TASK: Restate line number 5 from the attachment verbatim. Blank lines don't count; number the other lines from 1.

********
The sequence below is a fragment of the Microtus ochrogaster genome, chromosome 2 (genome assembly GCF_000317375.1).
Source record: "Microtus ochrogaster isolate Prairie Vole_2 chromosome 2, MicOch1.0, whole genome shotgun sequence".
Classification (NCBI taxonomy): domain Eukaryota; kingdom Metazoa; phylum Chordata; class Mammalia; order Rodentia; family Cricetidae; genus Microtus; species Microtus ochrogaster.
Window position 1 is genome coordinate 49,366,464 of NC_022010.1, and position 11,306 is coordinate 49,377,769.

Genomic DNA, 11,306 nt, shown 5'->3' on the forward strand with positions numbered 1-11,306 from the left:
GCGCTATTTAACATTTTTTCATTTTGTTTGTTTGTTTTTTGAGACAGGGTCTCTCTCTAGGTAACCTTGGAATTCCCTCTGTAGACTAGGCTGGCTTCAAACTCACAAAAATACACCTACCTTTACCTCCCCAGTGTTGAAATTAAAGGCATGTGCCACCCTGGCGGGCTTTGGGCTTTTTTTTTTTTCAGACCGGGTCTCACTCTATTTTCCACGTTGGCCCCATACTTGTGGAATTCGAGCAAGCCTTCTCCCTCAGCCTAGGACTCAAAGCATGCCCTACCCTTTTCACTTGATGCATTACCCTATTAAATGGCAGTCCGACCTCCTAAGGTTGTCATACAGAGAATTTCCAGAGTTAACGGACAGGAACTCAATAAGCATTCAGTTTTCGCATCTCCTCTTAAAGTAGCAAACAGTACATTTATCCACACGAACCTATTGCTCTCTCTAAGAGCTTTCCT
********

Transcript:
Genomic DNA, 11,306 nt, shown 5'->3' on the forward strand with positions numbered 1-11,306 from the left: